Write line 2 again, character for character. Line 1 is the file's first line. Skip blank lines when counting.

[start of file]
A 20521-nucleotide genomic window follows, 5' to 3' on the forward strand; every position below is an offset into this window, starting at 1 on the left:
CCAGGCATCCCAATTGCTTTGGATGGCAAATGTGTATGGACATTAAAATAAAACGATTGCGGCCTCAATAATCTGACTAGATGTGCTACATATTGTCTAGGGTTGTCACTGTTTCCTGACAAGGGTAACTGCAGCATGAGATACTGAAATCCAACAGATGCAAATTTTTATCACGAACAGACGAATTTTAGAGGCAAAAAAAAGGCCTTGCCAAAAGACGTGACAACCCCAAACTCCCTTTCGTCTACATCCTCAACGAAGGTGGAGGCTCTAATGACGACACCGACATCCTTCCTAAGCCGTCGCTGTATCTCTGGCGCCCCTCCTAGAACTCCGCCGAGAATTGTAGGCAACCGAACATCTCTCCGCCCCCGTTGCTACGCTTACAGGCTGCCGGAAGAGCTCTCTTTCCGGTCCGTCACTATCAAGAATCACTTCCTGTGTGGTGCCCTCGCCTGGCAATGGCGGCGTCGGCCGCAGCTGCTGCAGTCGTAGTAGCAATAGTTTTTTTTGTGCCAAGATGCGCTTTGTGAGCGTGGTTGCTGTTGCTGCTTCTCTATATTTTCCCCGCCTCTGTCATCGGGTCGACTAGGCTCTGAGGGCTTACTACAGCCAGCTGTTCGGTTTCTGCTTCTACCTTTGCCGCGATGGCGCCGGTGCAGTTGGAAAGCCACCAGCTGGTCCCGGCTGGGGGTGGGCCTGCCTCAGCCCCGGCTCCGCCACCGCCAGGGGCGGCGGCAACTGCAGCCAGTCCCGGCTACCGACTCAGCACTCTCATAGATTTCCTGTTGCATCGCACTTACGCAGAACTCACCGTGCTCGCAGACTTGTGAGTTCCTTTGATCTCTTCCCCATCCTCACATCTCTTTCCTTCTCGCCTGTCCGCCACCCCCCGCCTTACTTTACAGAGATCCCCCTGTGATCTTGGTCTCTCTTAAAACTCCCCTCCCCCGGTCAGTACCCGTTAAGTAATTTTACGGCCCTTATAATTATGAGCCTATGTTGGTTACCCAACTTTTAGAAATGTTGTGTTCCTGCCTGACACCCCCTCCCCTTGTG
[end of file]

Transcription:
CCAGGCATCCCAATTGCTTTGGATGGCAAATGTGTATGGACATTAAAATAAAACGATTGCGGCCTCAATAATCTGACTAGATGTGCTACATATTGTCTAGGGTTGTCACTGTTTCCTGACAAGGGTAACTGCAGCATGAGATACTGAAATCCAACAGATGCAAATTTTTATCACGAACAGACGAATTTTAGAGGCAAAAAAAAGGCCTTGCCAAAAGACGTGACAACCCCAAACTCCCTTTCGTCTACATCCTCAACGAAGGTGGAGGCTCTAATGACGACACCGACATCCTTCCTAAGCCGTCGCTGTATCTCTGGCGCCCCTCCTAGAACTCCGCCGAGAATTGTAGGCAACCGAACATCTCTCCGCCCCCGTTGCTACGCTTACAGGCTGCCGGAAGAGCTCTCTTTCCGGTCCGTCACTATCAAGAATCACTTCCTGTGTGGTGCCCTCGCCTGGCAATGGCGGCGTCGGCCGCAGCTGCTGCAGTCGTAGTAGCAATAGTTTTTTTTGTGCCAAGATGCGCTTTGTGAGCGTGGTTGCTGTTGCTGCTTCTCTATATTTTCCCCGCCTCTGTCATCGGGTCGACTAGGCTCTGAGGGCTTACTACAGCCAGCTGTTCGGTTTCTGCTTCTACCTTTGCCGCGATGGCGCCGGTGCAGTTGGAAAGCCACCAGCTGGTCCCGGCTGGGGGTGGGCCTGCCTCAGCCCCGGCTCCGCCACCGCCAGGGGCGGCGGCAACTGCAGCCAGTCCCGGCTACCGACTCAGCACTCTCATAGATTTCCTGTTGCATCGCACTTACGCAGAACTCACCGTGCTCGCAGACTTGTGAGTTCCTTTGATCTCTTCCCCATCCTCACATCTCTTTCCTTCTCGCCTGTCCGCCACCCCCCGCCTTACTTTACAGAGATCCCCCTGTGATCTTGGTCTCTCTTAAAACTCCCCTCCCCCGGTCAGTACCCGTTAAGTAATTTTACGGCCCTTATAATTATGAGCCTATGTTGGTTACCCAACTTTTAGAAATGTTGTGTTCCTGCCTGACACCCCCTCCCCTTGTG